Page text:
Knowing the Trademark Registration Process
An applicant for a USPTO Trademark Registration must comply with all substantive and procedural requirements of the U.S. Trademark Act and U.S. Trademark Rules of Practice when applying to the USPTO for a trademark even if the entity is not represented by an attorney.
The best source of detailed information (about 1500 pages) on obtaining a trademark with the USPTO is the USPTO Trademark Manual of Examination ProcedureURL: http://tess2.uspto.gov/tmdb/tmep/ (TMEP). A separate manual covers the Identification of Goods and Services-
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Steps in the Brand Name/Trademark Process
Short Summary of Steps Leading up to Filing for Registration & Steps After Filing for Registration
Before Filing for Registration After Filing for Registration
→A Right to Use Analysis should be done to ‘clear’ the brand name for non-
→A Right to Register Analysis with distinctiveness analysis step should be done to determine if your potential brand name is registrable.
Some reasons why it may not be registrable are if the brand name does not function as a trademark because it:
Or if the mark is merely descriptive, deceptively misdescriptive, primarily geographically descriptive, or if it falls into one of about a dozen other reasons why the mark does not qualify for statutory reasons or common law use reasons to be registered. (See Grounds For Refusal and Function As A Mark.)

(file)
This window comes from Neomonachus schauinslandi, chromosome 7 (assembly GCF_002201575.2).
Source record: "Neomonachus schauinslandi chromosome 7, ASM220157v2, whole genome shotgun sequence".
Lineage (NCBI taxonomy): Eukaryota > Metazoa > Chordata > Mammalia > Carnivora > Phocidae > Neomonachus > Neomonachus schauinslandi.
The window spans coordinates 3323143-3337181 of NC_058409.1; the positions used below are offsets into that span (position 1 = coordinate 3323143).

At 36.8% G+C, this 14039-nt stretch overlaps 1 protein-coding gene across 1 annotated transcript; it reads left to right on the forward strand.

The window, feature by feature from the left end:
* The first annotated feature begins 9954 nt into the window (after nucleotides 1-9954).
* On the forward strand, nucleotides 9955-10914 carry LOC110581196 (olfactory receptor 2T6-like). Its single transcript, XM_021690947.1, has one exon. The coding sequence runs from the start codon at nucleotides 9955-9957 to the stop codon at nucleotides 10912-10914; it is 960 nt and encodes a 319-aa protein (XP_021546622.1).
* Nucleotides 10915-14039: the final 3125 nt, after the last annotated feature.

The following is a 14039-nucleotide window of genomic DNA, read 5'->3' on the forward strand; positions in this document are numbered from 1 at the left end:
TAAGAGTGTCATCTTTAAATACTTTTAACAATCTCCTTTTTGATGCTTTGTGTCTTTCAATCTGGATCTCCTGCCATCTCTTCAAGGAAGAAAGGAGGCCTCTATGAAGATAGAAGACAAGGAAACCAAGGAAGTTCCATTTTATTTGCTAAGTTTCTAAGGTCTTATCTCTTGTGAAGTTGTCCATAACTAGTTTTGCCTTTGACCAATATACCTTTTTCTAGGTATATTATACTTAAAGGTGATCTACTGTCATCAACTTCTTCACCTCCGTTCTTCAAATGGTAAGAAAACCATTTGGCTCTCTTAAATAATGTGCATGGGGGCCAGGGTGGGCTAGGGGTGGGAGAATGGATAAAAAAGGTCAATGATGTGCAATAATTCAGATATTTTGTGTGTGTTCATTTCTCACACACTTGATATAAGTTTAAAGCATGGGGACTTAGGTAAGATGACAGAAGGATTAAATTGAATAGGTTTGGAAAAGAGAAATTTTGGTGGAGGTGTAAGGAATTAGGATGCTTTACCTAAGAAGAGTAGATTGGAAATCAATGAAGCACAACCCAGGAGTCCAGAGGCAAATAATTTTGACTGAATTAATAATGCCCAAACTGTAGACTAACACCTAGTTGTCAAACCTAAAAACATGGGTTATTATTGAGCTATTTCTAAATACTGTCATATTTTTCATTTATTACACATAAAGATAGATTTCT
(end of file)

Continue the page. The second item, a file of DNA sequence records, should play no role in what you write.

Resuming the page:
Note: The filing fee with the USPTO is a processing fee for the application. This fee is not returned even if ultimately the USPTO does not issue a registration. You should take all necessary steps to ensure the mark is registrable before filing the application. See TEAS important notices.
→A Specimen Review step should looks at potential specimens to find those that are a good representation of how the brand name is being used AND a good representation of how a federally registerable trademark SHOULD be used. (Not necessarily the same thing.)